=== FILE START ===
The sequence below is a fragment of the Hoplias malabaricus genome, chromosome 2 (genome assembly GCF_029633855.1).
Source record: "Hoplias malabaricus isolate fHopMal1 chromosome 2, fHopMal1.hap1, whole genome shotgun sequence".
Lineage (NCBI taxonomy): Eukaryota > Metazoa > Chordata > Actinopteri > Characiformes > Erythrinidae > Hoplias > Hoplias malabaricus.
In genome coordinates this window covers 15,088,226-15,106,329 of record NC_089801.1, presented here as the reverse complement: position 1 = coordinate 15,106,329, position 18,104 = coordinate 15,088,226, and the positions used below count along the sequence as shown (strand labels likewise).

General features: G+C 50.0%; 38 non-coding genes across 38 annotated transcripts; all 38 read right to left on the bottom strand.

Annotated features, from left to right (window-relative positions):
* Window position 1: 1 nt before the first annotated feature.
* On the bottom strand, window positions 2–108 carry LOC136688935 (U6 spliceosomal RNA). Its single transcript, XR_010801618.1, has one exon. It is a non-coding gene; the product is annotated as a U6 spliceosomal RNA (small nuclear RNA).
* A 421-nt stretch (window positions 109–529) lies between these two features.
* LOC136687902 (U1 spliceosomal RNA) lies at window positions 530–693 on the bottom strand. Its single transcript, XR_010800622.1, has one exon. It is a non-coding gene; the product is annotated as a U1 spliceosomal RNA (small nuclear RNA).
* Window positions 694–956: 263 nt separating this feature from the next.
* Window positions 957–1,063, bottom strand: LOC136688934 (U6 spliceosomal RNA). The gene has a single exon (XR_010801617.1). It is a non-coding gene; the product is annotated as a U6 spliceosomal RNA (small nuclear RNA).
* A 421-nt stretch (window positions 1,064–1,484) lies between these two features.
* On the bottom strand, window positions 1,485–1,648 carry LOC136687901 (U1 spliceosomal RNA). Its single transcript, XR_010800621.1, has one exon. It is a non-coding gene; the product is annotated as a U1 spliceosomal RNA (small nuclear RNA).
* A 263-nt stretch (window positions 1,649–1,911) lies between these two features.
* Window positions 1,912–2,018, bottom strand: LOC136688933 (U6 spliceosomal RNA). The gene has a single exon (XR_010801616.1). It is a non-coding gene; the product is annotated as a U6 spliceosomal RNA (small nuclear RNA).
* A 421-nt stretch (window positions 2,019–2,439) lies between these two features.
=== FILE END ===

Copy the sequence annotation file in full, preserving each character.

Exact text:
The sequence below is a fragment of the Hoplias malabaricus genome, chromosome 2 (genome assembly GCF_029633855.1).
Source record: "Hoplias malabaricus isolate fHopMal1 chromosome 2, fHopMal1.hap1, whole genome shotgun sequence".
Lineage (NCBI taxonomy): Eukaryota > Metazoa > Chordata > Actinopteri > Characiformes > Erythrinidae > Hoplias > Hoplias malabaricus.
In genome coordinates this window covers 15,088,226-15,106,329 of record NC_089801.1, presented here as the reverse complement: position 1 = coordinate 15,106,329, position 18,104 = coordinate 15,088,226, and the positions used below count along the sequence as shown (strand labels likewise).

General features: G+C 50.0%; 38 non-coding genes across 38 annotated transcripts; all 38 read right to left on the bottom strand.

Annotated features, from left to right (window-relative positions):
* Window position 1: 1 nt before the first annotated feature.
* On the bottom strand, window positions 2–108 carry LOC136688935 (U6 spliceosomal RNA). Its single transcript, XR_010801618.1, has one exon. It is a non-coding gene; the product is annotated as a U6 spliceosomal RNA (small nuclear RNA).
* A 421-nt stretch (window positions 109–529) lies between these two features.
* LOC136687902 (U1 spliceosomal RNA) lies at window positions 530–693 on the bottom strand. Its single transcript, XR_010800622.1, has one exon. It is a non-coding gene; the product is annotated as a U1 spliceosomal RNA (small nuclear RNA).
* Window positions 694–956: 263 nt separating this feature from the next.
* Window positions 957–1,063, bottom strand: LOC136688934 (U6 spliceosomal RNA). The gene has a single exon (XR_010801617.1). It is a non-coding gene; the product is annotated as a U6 spliceosomal RNA (small nuclear RNA).
* A 421-nt stretch (window positions 1,064–1,484) lies between these two features.
* On the bottom strand, window positions 1,485–1,648 carry LOC136687901 (U1 spliceosomal RNA). Its single transcript, XR_010800621.1, has one exon. It is a non-coding gene; the product is annotated as a U1 spliceosomal RNA (small nuclear RNA).
* A 263-nt stretch (window positions 1,649–1,911) lies between these two features.
* Window positions 1,912–2,018, bottom strand: LOC136688933 (U6 spliceosomal RNA). The gene has a single exon (XR_010801616.1). It is a non-coding gene; the product is annotated as a U6 spliceosomal RNA (small nuclear RNA).
* A 421-nt stretch (window positions 2,019–2,439) lies between these two features.